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Top ten canal boat adventures for beginners

If you’re one of the many travellers considering a UK canal boat adventure for the first time, Debbie Walker gives her tips for the best routes for newbies

High waters: Narrowboat passengers take in the views as the Llangollen Canal crosses the Pontcysyllte Aqueduct (Shutterstock)

1. Glide through the Brecon Beacons

Isolated from the main canal network, the Monmouthshire & Brecon Canal runs through the Brecon Beacons National Park. This quiet waterway, with very few locks is nice and easy for beginners and offers canal boat holiday-makers incredible mountain views, dark night skies for star gazing, plenty of wildlife to watch out for and a series of village pubs to enjoy along the way. You can hire an electric boat at Beacon Park Boats at Llangattock. 

2. Navigate to the bright lights of Birmingham

Boasting more kilometres of canals than Venice, Birmingham has to be visited by water. Between the city centre and ABC Boat Hire’s narrowboat hire base at Alvechurch on the Worcester & Birmingham Canal, there are 18km of waterway but zero locks. The first part of the journey take boaters through fields, woods and Wast Hills Tunnel, past Bournville, home of Cadbury World, then through the ’burbs of Birmingham and Edgbaston Tunnel, reaching moorings in the central Gas Street Basin in around 4.5 hours.

3. Float across ‘The Stream in the Sky’

Passing through North Wales, the Llangollen Canal is one of the most popular routes on the network. On a short break from Chirk Marina, canal boaters can travel across the UNESCO-listed Pontcysyllte Aqueduct, soaring 38m above the Dee Valley, to the town of Llangollen, nestled in the Berwyn Mountains. crestnarrowboats.co.uk

4. Cruise along the leafy Calder & Hebble Navigation

From Sowerby Bridge in West Yorkshire boaters on a getaway can cruise along the Calder & Hebble Navigation to the historic town of Brighouse and back. The return journey travels 19km of waterway, passes through 20 locks and takes around eight hours. The route takes boaters through the historic market town of Elland and – a little beyond Brighouse – the village of Mirfield, with medieval stocks and ducking stool. Once moored up, there are Pennines walks to enjoy.

5. Bob gently along to Fradley

On a short break from Great Haywood in Staffordshire, you can head south along the Trent & Mersey Canal to Fradley Junction. The journey takes around five hours, travelling through 19km of Staffordshire countryside, including Cannock Chase Area of Outstanding Natural Beauty, and passing through just five locks. At Fradley, boaters can moor up to visit the Canalside Café or The Swan Inn and take a wander around the Fradley Pool Nature Reserve. Visit anglowelsh.co.uk for more details.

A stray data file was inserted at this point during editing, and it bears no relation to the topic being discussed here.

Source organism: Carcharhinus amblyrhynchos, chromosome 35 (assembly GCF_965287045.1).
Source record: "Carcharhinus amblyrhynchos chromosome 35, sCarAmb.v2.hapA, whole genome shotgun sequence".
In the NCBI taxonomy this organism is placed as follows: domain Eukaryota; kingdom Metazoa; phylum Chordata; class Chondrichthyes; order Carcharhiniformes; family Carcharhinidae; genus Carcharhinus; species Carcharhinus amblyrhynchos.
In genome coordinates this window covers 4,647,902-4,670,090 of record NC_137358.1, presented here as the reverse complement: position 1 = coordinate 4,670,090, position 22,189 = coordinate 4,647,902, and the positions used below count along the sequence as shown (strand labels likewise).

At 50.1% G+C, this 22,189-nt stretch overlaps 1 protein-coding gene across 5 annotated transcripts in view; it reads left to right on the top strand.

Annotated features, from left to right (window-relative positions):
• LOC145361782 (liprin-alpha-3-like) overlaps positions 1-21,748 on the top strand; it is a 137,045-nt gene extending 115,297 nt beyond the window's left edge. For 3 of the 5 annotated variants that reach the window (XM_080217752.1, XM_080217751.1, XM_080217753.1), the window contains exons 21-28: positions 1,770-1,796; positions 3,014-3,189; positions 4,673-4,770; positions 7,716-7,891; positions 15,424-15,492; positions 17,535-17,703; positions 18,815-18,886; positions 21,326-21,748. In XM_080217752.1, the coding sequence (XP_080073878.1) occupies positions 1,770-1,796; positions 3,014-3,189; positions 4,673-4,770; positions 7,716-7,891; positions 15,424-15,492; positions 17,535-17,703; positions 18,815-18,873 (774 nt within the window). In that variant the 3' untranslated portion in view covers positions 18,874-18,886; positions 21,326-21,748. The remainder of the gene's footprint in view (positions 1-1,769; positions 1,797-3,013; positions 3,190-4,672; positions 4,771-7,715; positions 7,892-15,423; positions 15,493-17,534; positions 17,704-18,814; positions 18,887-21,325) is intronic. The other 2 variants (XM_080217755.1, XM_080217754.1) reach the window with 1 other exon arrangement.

6. Saunter up to Stoke Bruerne

From Linslade on the Grand Union Canal in Bedfordshire, it takes around 10 peaceful cruising hours to reach the canal village of Stoke Bruerne, home to the Canal Museum and a choice of canalside eateries. Along the way, the route travels along 41km of waterway, through seven locks and across two aqueducts, including the Iron Trunk Aqueduct at Cosgrove. Visit canalholidays.co.uk for more details.

7. Potter through the Peak District

The Caldon Canal offers a fine way to experience the Peak District NP. Starting from Etruria in Stoke-on-Trent, it’s a chilled eight-hour cruise through the countryside to Cheddleton Flint Mill, with its popular Black Lion pub and Old School Tearooms. The route passes through 12 locks, past moorlands, water meadows, woodlands and the village of Denford with its popular Hollybush Inn. Visit black-prince.com for more details.

8. Travel to Bradford on Avon & back

Heading out from Devizes on the Kennet & Avon Canal in Wiltshire, it takes around five-and-a-half hours to reach the Wiltshire town of Bradford on Avon. The route takes boaters through 16km of countryside, through seven locks and past a series of canalside pubs, including the Barge Inn at Seend. Once moored up at Bradford on Avon, take time to explore the town’s Georgian architecture, 14th-century Tithe Barn and range of independent shops, restaurants and cafes.Visit foxhangers.co.uk for more details. 

9. Watch out for wildlife on the Ashby Canal 

On a week’s trip from Braunston in the heart of the canal network, boaters can cruise to the village of Snarestone and back, travelling a total of 75km, passing through just eight locks (four there and four back) in around 32 hours. This largely rural route follows a section of the North Oxford Canal, Coventry Canal and the lock-free Ashby Canal, which winds through countryside for 35km and passes close to the site of the Battle of Bosworth Field. Visit unioncanalcarriers.co.uk for more details.

10. Cruise to Market Drayton

From Brewood on the Shropshire Union Canal in Staffordshire, it takes around 10 hours to reach the historic market town of Market Drayton, home of the gingerbread man. Along the way, boaters pass through unspoilt countryside, and a series of deep wooded cuttings where time seems to stand still. Bonus: there are just six locks to pass through each way. Visit countrywide-cruisers.co.uk for more details.

 

This list was put together with help from the Canal & River Trust, the charity which cares for 3,200km of canals and rivers across England and Wales. For more info, including the Boater’s Handbook video giving an introduction to navigating the canals, go to canalrivertrust.org.uk

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